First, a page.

Texas Longhorns – Wichita Mountains Wildlife Refuge

By | April 30, 2012
A Texas Longhorn

A Texas Longhorn at the Wichita Mountains Wildlife Refuge in Oklahoma

A Texas Longhorn Throwing Dirt In Its Back

A Texas Longhorn Throwing Dirt on Its Back

A Texas Longhorn Bull

Another Texas Longhorn at the Wichita Mountains Wildlife Refuge in Oklahoma

I thought these two Texas Longhorn bulls were going to battle it out but they didn’t. The second photos shows the bull throwing dirt on its back.

Longhorn cattle were placed on the Refuge in 1927 by an act of the 69th Congress of the United States.

The Refuge longhorn herd presently numbers approximately 280 animals. They have been rigorously visually culled for type and influence of other breeds for over 75 years. In 1991, the entire herd was blood typed for purity and any individuals showing impurities of other breeds were sold at auction. Only two animals tested positive for influence of other breeds of cattle. In addition to the 30 founding animals in 1927, 100 Longhorns (46 bulls and 54 cows) have been brought into the herd to increase genetic diversity and maintain traditional type. At this point in time, the Refuge longhorn herd is as pure and true to original type as is humanly possible to achieve. For the first time since their arrival, we are now able to safely maintain the herd under as natural conditions as is possible without sacrificing diversity or type. The time finally arrived when the intensive management practices were removed and the Longhorns were allowed to propagate naturally with as little human interference as is necessary to accomplish the mission and objectives of the Refuge.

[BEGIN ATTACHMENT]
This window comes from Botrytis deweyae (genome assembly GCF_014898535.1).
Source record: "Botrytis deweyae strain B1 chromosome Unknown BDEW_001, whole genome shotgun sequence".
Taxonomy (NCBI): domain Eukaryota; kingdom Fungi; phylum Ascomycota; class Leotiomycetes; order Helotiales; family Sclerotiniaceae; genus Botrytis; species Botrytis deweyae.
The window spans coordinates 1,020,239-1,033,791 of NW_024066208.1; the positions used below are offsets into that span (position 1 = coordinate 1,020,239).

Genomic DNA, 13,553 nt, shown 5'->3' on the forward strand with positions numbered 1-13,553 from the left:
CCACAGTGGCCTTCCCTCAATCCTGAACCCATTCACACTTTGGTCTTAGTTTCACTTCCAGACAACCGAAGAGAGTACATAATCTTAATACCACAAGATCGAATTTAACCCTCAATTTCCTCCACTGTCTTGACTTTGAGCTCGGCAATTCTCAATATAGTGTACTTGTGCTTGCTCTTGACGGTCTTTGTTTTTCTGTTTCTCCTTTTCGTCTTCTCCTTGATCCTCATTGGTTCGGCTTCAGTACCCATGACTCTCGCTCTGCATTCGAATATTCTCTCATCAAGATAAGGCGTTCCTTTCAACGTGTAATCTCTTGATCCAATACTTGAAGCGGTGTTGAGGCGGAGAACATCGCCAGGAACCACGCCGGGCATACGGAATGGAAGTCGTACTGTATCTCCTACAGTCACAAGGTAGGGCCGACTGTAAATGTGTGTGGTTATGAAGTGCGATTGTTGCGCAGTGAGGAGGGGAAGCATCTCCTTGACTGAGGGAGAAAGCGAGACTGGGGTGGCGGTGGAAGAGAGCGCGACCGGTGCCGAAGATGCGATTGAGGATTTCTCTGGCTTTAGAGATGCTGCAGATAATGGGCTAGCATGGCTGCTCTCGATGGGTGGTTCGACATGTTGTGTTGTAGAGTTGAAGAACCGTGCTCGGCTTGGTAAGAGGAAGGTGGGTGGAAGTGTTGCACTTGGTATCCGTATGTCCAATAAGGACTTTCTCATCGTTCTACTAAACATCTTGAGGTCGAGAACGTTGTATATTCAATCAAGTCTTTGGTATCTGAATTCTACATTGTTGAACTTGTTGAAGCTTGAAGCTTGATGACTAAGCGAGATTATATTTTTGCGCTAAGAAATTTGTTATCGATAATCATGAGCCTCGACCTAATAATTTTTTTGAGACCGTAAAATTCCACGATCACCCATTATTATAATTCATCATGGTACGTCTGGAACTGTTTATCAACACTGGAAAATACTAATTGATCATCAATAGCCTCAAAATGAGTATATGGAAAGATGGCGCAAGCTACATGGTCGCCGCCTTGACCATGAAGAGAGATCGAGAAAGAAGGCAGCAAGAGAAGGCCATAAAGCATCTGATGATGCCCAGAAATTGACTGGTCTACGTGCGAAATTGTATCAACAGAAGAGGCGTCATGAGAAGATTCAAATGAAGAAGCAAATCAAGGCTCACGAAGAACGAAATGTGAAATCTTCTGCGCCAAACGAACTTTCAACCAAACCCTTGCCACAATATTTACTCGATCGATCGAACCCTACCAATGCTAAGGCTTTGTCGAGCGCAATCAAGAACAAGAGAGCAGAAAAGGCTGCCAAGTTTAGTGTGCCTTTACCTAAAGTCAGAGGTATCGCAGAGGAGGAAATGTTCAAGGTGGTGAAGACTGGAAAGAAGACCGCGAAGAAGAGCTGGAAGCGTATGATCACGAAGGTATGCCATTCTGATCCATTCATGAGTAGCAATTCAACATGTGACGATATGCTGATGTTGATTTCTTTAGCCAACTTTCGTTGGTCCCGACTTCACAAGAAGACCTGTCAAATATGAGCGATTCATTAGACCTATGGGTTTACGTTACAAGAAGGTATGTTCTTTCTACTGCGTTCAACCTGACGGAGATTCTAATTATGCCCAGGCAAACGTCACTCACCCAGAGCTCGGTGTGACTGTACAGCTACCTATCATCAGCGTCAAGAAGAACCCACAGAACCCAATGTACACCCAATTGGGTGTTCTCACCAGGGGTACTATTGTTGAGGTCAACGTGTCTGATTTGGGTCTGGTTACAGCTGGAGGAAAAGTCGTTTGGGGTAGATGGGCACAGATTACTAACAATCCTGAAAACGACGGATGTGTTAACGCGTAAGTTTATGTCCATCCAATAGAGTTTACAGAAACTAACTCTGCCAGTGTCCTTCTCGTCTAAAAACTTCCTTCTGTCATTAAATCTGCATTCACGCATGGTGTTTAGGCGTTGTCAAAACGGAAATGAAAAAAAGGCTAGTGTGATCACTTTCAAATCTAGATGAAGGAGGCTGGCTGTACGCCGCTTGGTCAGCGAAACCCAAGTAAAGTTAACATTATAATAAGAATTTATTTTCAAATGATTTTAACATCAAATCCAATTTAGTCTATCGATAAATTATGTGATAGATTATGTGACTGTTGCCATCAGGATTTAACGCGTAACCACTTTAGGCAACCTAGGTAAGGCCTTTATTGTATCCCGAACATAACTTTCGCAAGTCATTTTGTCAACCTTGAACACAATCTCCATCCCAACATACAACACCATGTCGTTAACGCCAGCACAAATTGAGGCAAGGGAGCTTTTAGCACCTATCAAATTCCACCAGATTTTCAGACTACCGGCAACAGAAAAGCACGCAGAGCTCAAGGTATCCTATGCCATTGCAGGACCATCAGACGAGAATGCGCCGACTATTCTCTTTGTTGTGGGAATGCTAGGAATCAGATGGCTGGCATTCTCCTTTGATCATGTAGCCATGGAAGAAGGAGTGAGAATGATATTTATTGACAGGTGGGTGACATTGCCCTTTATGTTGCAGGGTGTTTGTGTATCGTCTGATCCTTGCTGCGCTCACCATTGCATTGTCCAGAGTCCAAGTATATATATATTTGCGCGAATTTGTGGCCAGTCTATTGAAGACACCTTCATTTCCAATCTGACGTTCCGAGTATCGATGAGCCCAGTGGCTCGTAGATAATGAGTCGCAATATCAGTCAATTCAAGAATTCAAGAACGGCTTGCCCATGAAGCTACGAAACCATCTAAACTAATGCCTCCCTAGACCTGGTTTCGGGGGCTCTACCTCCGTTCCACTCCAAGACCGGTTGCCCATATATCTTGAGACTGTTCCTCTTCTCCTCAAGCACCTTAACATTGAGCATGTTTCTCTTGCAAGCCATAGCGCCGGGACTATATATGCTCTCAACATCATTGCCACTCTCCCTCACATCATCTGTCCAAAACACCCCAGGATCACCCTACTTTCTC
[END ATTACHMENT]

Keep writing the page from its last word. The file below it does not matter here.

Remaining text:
Wichita Mountains Wildlife Refuge Deer
Wichita Mountains Prairie Dogs
Prairie Dog Family
Wichita Mountains Wildlife Refuge
Doris Campground

0 thoughts on “Texas Longhorns – Wichita Mountains Wildlife Refuge

  1. CaptElaine

    I thought you where about to be charged/challenged…. glad he was going to the other bull… I’d be afraid of these big boys. Great shot.

  2. Julie G.

    Awesome photographs of some amazing creatures! Love the photo of the longhorn throwing dirt on its back. Very cool!

  3. Frank Dyer

    I think it is “not normal” for a TL to be red and white. It would be interesting to know about the hybridazation of these critters.